Firms analyzed were United States based, non-dark audit firms included in the Audit Analytics database from 2007 to 2012. All firms were inspected by the PCAOB and reports were posted on the PCAOB website. The market share changes for the quality control (QC) report release were measured for the year immediately following the public disclosure of the QC report. The non-QC report observations’ market changes were measured for the calendar years of the sample period.  The sampled observations were used to estimate an OLS regression model to determine whether QC reports have an effect on changes of audit firms’ market share.  

    Findings:

    The regression results of this study show that audit firms associated with publicly disclosed QC reports lose a greater amount of market share in the subsequent year than those firms not associated with a QC report. These results suggest that audit clients associate QC reports as a credible signal of low audit quality and, thus, are less likely to retain and hire audit firms involved with such a report. 

    Category:
    Audit Quality & Quality Control, Standard Setting
    Sub-category:
    Impact of Firm & External Inspection Programs, Impact of PCAOB
  • The Auditing Section
    Risk Monitoring and Control in Audit Firms: A Research...
    research summary posted April 16, 2012 by The Auditing Section, tagged 02.0 Client Acceptance and Continuance, 02.02 Client Risk Assessment, 11.0 Audit Quality and Quality Control, 11.02 Engagement Quality Review – Processes and Effectiveness, 11.11 Impact of Firm and External Inspection Programs 
    Title:
    Risk Monitoring and Control in Audit Firms: A Research Synthesis
    Practical Implications:

    While research on “quality-threatening behaviors” by auditors is difficult to perform due to confidentiality constraints, the available findings suggest that audit firms can make a difference in their incidence and severity through careful attention to policies and procedures for assessing, monitoring and controlling risk of violation of professional standards. While there is likely to be greater resistance to higher quality control standards among smaller firms, research shows that audit quality concerns are greater for smaller firms and that larger firms are currently passing smaller and riskier clients to them. The authors suggest that small accounting firms can adopt strategies, like creating alliances or becoming niche providers of certain audit services, to allow them to meet this challenge.

    Citation:

    Bedard, J.C., D.R. Deis, M.B. Curtis, and J.G. Jenkins. 2008. Risk monitoring and control in audit firms: A research synthesis. Auditing: A Journal of Practice & Theory 27 (1): 187-218.

    Keywords:
    Audit firm quality control, risk monitoring, auditing standards, independence risk, whistle-blowing, decision aids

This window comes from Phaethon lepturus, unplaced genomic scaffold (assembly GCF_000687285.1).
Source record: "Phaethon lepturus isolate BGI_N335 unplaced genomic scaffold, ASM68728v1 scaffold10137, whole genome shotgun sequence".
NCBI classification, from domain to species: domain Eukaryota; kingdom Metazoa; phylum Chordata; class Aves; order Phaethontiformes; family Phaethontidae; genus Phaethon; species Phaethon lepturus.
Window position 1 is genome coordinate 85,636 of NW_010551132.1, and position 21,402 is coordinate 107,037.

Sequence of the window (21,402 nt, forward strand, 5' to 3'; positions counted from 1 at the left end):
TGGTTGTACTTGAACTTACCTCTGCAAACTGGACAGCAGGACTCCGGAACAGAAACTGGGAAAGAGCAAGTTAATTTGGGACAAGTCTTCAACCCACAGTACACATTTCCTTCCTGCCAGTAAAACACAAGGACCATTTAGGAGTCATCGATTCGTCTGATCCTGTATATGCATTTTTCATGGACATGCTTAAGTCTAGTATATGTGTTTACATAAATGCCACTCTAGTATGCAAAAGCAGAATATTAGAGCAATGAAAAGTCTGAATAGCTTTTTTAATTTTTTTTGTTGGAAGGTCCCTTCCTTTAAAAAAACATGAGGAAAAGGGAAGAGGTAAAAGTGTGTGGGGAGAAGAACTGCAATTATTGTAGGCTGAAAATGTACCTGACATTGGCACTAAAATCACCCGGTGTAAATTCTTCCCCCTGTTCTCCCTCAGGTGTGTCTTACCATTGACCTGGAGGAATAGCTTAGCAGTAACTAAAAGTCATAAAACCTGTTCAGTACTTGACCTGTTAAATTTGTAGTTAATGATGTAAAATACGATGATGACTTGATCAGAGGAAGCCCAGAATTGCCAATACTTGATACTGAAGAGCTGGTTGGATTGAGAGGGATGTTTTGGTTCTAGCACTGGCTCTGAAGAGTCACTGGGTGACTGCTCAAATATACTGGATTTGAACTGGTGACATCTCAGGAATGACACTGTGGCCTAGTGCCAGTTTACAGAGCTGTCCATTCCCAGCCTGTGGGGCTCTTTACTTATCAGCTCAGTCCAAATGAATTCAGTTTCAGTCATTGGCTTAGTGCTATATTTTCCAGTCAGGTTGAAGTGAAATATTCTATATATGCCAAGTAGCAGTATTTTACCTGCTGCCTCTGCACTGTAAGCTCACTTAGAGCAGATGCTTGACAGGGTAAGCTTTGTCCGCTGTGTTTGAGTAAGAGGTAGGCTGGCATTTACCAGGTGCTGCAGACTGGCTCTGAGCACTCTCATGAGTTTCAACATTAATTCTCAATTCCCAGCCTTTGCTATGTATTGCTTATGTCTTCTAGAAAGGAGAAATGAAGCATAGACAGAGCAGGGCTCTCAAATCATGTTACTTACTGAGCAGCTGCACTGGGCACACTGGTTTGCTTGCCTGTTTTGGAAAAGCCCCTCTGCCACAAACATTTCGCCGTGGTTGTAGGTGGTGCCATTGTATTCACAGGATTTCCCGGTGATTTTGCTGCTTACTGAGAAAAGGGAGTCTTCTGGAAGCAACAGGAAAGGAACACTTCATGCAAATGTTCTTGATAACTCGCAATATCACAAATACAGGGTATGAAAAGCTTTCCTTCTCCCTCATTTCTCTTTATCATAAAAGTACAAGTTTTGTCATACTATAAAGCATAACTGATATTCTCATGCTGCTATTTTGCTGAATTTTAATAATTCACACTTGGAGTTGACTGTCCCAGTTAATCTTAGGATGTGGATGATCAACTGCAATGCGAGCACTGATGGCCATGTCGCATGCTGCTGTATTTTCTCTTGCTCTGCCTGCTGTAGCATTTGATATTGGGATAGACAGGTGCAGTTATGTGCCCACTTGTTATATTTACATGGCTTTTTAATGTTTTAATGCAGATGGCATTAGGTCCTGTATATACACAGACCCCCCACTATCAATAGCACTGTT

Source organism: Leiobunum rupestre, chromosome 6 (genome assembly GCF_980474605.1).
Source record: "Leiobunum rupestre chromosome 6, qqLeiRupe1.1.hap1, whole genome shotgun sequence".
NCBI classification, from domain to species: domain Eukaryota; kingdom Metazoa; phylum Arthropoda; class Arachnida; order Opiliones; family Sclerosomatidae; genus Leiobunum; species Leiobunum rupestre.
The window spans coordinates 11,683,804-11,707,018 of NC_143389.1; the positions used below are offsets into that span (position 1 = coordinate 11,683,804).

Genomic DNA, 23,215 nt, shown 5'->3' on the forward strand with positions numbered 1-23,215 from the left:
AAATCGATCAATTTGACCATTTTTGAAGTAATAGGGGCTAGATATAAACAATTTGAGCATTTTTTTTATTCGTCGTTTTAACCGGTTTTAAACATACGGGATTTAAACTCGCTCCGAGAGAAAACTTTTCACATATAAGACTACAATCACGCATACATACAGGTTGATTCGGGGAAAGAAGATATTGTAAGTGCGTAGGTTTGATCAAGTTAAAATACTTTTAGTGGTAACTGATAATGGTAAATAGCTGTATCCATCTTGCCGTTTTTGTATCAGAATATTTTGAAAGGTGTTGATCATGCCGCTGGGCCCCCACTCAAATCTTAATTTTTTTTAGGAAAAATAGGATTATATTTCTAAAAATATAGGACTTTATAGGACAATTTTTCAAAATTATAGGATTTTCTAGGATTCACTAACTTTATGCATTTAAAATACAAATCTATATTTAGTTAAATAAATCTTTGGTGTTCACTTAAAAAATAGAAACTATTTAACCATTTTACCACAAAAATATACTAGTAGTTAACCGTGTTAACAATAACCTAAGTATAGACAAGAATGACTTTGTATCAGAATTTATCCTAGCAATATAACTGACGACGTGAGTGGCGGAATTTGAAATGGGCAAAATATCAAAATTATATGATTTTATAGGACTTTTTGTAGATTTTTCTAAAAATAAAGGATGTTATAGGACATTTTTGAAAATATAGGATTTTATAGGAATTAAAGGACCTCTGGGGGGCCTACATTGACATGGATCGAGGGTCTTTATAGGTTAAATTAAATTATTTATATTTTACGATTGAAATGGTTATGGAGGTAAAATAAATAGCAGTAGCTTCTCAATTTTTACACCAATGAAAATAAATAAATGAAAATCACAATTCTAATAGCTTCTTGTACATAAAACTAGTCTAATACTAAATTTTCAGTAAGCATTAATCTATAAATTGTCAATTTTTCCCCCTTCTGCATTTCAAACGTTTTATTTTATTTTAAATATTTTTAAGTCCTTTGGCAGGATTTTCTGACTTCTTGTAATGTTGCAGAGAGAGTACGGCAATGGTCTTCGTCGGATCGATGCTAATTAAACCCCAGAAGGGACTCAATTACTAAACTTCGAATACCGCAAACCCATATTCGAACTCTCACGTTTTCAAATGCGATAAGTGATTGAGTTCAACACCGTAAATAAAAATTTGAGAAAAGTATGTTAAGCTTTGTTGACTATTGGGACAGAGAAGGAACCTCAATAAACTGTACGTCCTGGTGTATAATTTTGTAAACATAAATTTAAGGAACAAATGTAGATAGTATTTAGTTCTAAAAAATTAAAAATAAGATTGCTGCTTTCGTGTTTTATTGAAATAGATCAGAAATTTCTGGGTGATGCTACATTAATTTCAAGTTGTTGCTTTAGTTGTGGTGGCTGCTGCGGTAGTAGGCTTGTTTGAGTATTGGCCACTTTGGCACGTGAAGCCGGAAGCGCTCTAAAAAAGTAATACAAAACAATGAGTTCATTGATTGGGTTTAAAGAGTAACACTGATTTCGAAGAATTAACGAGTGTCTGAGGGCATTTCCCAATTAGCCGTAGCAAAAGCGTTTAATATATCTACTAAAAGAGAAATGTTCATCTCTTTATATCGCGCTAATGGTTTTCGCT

Purpose of the Study:

    Audit firm quality control is defined as an audit firm’s assessment and control of the risk that auditing standards, professional values or the public interest might be violated. The PCAOB has recently expressed interest in understanding the current status of research related to audit firm quality control as it considers revising the current standards in this area. This paper summarizes the research literature related to audit firm quality control with the following two objectives: (1) to provide information on the current state of knowledge with regard to the ways in which audit firms monitor and control firm-level risk; and (2) to highlight implications for development of new standards and for future research.

    Design/Method/ Approach:

    This paper reviews the literature related to audit firm quality control. Evidence was collected prior to 2006 with much of the data gathered prior to SOX and the founding of the PCAOB.

    Findings:

    Risk Management before the Engagement:

    • Recent research suggests that larger firms are shedding smaller, riskier clients to smaller audit firms as a result of the Andersen demise and Section 404 work. Further, smaller clients often choose smaller firms on the basis of more affordable fees. These findings suggest that client portfolio risk has recently increased among smaller firms.
    • Studies find that audit firms appear to be willing to take on riskier clients if the billing rate allows increased testing and/or assignment of more highly qualified engagement personnel (e.g., specialists). However, smaller audit firms may be less able to price engagement bids to cover increased exposure from riskier clients. 

    Monitoring and Control of Auditor Independence Risk:

    • Audit Firm and Partner Rotation: The archival studies report mixed results on the effect of firm and partner rotation on auditor independence. However, behavioral research provides evidence in support of firm or partner rotation. Behavioral studies generally find that auditors’ tend to make decisions in favor of management’s position and that proposed adjustments are typically smaller when rotation is not required.
    • Employing Former Auditors: Research suggests that the practice of companies employing former auditors is widespread. There is also some evidence of independence impairment and a loss of professional skepticism associated with this practice.
    • Auditor-Provided Nonaudit Services: While results are somewhat mixed, the balance of research does not appear to support the conclusion that auditor independence is compromised by the provision of nonaudit services. 

    Risk Management during the Engagement